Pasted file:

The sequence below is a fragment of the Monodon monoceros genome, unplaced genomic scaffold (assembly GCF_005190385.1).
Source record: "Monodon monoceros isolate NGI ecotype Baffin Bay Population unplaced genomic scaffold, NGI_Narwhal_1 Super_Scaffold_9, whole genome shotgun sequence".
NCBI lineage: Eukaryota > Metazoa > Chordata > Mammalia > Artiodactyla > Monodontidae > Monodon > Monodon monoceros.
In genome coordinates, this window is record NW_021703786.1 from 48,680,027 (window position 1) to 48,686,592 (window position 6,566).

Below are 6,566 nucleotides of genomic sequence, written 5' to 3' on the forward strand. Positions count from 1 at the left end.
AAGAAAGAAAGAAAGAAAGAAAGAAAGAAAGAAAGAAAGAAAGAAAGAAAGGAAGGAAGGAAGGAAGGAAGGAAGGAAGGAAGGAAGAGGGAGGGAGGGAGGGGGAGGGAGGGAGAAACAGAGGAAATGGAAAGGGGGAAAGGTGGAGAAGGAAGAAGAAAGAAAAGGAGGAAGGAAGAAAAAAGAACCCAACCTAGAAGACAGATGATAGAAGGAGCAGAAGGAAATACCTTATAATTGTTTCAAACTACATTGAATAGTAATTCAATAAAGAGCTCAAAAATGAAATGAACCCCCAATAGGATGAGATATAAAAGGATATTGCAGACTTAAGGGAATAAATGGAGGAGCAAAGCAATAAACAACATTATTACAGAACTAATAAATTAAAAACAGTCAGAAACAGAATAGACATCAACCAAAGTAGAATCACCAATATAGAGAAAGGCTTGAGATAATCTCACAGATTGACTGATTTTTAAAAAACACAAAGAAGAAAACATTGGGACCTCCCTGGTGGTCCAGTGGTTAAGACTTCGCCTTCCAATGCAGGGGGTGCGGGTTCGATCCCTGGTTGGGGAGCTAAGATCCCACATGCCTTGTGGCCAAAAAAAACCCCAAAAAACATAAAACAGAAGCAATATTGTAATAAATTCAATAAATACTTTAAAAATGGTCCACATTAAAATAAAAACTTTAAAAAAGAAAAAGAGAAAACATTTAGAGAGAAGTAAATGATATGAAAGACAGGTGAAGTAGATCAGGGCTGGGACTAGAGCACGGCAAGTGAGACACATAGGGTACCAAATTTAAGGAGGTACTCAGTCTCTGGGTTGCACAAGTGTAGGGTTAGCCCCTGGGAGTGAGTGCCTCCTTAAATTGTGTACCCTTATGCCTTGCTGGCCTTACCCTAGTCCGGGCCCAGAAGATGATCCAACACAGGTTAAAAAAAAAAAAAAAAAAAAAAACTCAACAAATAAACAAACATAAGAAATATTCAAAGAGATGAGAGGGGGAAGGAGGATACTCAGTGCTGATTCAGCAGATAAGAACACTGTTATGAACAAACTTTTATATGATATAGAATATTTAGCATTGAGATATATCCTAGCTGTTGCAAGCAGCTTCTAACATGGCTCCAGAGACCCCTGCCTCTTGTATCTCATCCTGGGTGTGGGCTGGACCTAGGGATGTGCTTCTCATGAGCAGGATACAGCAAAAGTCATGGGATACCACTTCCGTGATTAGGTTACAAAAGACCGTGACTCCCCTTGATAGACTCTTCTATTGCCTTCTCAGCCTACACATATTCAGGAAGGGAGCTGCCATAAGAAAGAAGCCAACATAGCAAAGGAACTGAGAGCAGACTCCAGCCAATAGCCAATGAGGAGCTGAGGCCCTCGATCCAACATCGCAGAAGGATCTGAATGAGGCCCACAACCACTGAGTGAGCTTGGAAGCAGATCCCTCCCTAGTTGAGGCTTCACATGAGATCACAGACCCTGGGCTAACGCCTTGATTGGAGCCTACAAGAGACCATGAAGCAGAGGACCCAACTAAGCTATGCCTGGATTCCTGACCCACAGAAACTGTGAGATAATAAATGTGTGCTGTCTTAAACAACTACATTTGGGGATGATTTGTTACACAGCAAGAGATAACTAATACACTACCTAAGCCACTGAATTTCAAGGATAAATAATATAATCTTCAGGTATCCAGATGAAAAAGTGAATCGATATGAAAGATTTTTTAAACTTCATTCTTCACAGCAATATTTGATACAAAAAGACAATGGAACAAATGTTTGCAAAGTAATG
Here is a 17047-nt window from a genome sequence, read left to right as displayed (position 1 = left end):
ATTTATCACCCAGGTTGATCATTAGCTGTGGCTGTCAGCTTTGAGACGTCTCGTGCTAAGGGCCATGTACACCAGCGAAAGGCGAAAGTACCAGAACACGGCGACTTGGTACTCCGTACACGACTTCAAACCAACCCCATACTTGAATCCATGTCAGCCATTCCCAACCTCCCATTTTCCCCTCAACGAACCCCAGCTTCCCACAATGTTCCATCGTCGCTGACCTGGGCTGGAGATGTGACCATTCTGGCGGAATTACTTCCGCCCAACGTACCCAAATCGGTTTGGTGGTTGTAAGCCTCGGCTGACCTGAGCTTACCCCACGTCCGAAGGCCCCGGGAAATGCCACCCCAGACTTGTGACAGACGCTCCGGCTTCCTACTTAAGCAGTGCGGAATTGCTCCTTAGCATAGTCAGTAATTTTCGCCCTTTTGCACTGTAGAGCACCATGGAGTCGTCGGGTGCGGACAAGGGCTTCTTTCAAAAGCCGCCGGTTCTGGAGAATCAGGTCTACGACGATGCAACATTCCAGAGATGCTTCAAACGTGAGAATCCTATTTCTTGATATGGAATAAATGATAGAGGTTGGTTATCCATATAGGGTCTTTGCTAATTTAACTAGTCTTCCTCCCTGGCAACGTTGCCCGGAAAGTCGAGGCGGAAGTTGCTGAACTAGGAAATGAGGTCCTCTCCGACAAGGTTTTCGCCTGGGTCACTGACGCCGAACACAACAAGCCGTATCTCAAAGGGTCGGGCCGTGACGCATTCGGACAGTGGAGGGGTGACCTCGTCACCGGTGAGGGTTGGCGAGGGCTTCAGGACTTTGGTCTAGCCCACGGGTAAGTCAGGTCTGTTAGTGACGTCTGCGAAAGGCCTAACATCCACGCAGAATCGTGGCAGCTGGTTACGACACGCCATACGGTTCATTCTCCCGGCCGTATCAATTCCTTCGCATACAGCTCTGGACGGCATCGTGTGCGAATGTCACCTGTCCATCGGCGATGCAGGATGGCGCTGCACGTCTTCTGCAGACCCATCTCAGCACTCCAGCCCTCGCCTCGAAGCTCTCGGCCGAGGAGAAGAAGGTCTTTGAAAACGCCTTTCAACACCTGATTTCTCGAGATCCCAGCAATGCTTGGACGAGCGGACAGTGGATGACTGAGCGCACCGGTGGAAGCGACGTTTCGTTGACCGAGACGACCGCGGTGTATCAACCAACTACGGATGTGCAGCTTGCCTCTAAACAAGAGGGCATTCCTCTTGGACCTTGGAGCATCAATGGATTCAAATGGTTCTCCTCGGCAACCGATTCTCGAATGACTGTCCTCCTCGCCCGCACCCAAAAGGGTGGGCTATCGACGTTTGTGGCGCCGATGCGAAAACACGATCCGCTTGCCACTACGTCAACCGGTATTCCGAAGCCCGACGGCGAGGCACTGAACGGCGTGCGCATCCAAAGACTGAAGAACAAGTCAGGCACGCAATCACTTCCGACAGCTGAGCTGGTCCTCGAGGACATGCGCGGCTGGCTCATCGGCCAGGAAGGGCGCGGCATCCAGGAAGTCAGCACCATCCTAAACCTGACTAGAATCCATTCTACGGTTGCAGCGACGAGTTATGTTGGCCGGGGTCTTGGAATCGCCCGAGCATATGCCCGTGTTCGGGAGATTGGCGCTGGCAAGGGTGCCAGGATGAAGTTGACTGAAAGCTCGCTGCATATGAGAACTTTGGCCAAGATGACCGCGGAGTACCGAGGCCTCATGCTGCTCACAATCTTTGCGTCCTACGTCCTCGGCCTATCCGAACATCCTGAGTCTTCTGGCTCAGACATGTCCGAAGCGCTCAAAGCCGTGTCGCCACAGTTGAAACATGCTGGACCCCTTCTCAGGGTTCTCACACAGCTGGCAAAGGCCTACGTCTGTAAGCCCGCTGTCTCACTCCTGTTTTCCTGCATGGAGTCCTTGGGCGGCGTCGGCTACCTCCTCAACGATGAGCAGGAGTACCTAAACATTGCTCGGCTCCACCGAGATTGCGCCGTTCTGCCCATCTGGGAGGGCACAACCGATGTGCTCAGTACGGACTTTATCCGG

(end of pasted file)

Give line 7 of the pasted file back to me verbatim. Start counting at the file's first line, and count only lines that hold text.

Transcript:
Here is a 17047-nt window from a genome sequence, read left to right as displayed (position 1 = left end):